by Chris Webster
A renaissance for online has shaped retail in 2010 thus far, with the market growing in June this year by over 20% for the second consecutive month – the highest rate since June 2008. The web is fast becoming the ‘default reference’ for shoppers, often whilst in-store via internet enabled mobile devices, and is frequently the first place that consumers turn to when researching an item or service. Online comparison sites, social networking sites, interest group forums and customer reviews and recommendations all play a part in the purchase decision.
There are a number of concepts and strategies which retailers will need to grasp over the next several years to ensure that they are maximising the huge potential consumer base, which is becoming more engaged online on a daily basis.
The iPhone, iPad and other similar devices from manufacturers have already started a mobile revolution, which will be further accelerated by faster 3G connection speeds. This trend will continue over the next decade along with an increase in the use of the mobile device for making payments (e-wallet), receiving personalised and location-specific offers (using near-field communications) and, of course, surfing the web. Amazon recently announced that its worldwide mobile commerce revenue reached $1 billion in 12 months and there will come a time when all retailers will not only have transactional websites, but those websites will be optimised for mobile use.
Web 2.0 technologies
The increased use of ‘web 2.0’ technologies has improved the customer experience online and made it easier to choose and make decisions about purchases. 2010 has seen a further increase in use of these technologies in the clothing sector - where 360 degree rotating images, zoom functions, ‘look books’ and ‘drag and drop’ functionality are just some of the innovations that make it easier to choose products which, in the past, might have historically required a trip to the high street. These technologies, exemplified by retailers such as NET-A-PORTER.COM have also created a much more enjoyable and engaging experience for shoppers, contributing to an increasing amount of time being spent online.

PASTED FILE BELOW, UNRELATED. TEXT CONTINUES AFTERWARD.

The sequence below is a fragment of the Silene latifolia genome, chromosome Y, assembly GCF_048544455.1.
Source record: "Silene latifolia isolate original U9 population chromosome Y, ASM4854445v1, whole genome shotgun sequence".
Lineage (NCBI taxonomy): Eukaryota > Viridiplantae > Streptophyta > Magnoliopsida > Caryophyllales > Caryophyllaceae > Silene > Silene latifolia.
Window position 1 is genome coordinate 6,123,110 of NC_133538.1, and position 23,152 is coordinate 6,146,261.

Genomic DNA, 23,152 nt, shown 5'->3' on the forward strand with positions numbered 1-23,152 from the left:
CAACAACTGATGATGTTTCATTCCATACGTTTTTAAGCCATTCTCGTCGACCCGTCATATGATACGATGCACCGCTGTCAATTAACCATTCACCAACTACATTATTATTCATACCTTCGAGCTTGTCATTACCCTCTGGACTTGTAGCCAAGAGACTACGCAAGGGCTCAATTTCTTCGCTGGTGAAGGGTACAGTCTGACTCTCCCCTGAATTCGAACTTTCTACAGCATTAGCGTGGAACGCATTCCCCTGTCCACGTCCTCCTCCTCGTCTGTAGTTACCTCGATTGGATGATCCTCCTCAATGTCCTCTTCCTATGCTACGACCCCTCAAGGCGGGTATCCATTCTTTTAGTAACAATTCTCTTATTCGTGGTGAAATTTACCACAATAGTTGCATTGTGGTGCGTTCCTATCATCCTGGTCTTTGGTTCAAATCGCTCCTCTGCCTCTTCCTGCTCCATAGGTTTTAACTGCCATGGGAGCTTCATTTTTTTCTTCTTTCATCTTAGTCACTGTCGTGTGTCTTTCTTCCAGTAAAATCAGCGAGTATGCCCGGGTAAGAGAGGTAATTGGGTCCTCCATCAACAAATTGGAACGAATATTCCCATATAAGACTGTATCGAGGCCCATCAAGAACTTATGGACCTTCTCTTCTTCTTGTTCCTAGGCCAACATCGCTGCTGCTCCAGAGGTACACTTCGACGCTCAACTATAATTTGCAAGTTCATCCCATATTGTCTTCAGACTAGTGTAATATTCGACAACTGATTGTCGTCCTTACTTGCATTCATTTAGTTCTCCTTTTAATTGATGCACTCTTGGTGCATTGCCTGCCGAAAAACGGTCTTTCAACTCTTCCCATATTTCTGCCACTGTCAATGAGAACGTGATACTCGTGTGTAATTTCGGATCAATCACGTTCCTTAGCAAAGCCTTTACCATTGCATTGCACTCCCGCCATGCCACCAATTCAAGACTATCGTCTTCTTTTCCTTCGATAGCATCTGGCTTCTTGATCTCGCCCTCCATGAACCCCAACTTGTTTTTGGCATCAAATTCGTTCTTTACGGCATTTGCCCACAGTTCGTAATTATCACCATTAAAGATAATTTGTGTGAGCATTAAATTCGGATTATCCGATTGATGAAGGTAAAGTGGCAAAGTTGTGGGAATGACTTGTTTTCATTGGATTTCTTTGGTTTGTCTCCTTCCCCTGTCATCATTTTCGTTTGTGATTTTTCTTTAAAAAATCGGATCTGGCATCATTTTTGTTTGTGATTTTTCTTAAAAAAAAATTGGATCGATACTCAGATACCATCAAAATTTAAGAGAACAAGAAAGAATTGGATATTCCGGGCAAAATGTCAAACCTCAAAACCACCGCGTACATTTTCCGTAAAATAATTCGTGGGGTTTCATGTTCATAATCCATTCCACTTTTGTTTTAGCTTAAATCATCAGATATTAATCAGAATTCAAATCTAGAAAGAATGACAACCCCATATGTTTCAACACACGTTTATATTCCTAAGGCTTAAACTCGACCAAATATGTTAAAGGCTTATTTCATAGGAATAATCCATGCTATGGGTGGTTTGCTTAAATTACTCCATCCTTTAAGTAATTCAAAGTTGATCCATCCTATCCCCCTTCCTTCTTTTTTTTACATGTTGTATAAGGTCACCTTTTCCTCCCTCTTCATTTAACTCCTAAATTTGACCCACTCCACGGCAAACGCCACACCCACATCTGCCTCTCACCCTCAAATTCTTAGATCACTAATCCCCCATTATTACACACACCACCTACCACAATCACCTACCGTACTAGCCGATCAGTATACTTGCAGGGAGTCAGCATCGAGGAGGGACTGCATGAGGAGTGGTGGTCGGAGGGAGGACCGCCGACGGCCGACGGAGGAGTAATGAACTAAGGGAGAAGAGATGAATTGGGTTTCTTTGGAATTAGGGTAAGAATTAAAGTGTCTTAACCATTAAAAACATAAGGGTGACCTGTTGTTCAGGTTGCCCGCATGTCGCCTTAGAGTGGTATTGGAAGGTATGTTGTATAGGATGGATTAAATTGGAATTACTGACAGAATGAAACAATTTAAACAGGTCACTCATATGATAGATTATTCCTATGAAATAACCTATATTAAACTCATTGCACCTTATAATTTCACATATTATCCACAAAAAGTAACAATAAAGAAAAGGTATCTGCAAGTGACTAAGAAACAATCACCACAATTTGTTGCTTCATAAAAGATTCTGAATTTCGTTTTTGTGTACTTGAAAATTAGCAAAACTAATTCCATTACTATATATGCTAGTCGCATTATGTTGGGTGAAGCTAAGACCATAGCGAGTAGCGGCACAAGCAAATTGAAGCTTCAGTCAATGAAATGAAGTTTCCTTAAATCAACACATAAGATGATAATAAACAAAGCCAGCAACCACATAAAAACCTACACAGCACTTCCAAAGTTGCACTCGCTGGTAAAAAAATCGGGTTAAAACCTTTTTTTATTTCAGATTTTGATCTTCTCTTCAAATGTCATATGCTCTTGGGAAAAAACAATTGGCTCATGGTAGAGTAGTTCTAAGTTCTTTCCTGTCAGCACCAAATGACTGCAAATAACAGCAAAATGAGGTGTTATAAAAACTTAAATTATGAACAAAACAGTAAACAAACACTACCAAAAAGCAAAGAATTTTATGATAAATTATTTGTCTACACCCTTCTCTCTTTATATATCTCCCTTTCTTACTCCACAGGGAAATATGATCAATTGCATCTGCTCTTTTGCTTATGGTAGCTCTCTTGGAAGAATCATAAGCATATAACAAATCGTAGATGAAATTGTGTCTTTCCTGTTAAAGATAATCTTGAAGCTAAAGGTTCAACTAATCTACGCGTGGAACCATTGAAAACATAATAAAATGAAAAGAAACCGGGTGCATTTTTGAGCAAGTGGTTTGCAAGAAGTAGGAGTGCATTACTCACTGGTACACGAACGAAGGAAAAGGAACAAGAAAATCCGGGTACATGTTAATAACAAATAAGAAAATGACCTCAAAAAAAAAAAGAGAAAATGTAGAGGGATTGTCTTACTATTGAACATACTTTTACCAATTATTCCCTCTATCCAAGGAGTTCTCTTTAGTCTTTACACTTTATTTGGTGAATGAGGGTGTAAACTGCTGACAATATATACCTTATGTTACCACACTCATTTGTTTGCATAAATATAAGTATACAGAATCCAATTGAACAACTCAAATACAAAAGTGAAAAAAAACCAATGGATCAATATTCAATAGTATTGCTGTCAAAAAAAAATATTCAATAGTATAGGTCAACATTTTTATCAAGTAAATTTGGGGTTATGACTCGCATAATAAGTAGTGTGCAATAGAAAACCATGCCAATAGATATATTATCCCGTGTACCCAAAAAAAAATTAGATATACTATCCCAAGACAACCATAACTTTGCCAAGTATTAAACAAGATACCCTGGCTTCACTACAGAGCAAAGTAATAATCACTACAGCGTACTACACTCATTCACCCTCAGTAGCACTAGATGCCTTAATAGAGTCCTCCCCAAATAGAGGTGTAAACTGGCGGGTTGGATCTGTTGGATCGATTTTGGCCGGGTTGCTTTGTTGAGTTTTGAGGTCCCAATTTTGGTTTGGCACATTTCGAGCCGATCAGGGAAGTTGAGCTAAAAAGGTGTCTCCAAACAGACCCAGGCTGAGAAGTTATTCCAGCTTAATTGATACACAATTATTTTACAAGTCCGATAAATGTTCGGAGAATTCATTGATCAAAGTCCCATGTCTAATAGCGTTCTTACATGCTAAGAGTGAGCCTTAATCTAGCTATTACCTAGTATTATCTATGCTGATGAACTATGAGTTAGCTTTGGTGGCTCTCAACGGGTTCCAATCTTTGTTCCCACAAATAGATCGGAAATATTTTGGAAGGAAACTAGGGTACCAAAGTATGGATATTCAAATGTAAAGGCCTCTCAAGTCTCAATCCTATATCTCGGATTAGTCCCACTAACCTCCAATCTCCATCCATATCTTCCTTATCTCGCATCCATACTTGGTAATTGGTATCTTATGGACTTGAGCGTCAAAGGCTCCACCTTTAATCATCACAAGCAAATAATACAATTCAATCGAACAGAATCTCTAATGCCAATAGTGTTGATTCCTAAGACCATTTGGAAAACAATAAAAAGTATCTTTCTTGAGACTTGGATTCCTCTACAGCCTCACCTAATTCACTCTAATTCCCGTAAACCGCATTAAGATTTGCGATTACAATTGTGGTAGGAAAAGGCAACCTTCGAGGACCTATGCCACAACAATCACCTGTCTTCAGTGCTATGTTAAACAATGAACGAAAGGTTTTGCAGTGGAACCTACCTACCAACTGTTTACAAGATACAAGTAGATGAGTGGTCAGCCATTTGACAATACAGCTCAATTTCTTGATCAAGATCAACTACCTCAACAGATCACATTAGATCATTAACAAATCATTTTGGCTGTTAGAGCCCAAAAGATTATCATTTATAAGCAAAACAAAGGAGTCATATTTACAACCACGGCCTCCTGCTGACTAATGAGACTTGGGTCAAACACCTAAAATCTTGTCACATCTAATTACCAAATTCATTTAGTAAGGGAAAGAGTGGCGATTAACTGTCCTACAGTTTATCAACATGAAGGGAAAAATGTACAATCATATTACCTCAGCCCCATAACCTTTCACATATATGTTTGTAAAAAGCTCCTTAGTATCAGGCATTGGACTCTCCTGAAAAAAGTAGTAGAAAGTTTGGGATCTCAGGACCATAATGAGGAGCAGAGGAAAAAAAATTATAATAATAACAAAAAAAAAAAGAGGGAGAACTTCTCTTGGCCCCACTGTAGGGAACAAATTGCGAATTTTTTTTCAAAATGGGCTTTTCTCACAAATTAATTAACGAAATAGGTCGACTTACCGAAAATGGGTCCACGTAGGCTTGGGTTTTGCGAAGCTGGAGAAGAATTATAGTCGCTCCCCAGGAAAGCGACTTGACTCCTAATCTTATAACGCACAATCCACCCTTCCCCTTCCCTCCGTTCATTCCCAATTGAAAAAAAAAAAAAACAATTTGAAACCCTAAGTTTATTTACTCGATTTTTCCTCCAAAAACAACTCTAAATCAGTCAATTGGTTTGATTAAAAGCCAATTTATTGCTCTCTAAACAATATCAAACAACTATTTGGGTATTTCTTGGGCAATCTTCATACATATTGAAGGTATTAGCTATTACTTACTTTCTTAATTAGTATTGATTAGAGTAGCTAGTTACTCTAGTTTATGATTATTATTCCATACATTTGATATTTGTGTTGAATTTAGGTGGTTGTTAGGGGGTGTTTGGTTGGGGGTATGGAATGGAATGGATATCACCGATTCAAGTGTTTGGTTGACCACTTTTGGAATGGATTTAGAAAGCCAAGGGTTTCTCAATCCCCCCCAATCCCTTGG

Social networks allow customers to improve engagement with retailers or their favourite brands where and when they want. ‘Social shopping’ is pushing the boundaries of online retail further, allowing consumers to create custom shopping lists and share them with friends, or encouraging groups of people to buy together at wholesale prices. Sites such as Kaboodle and Groupon are leading the way in this, and retailers like Dorothy Perkins, Starbucks and Gap are proving to be forward-thinking experimenters. By creating their own network of shoppers online, retailers can not only increase revenue from advertising and click throughs, but also learn more about their customers and increase brand loyalty.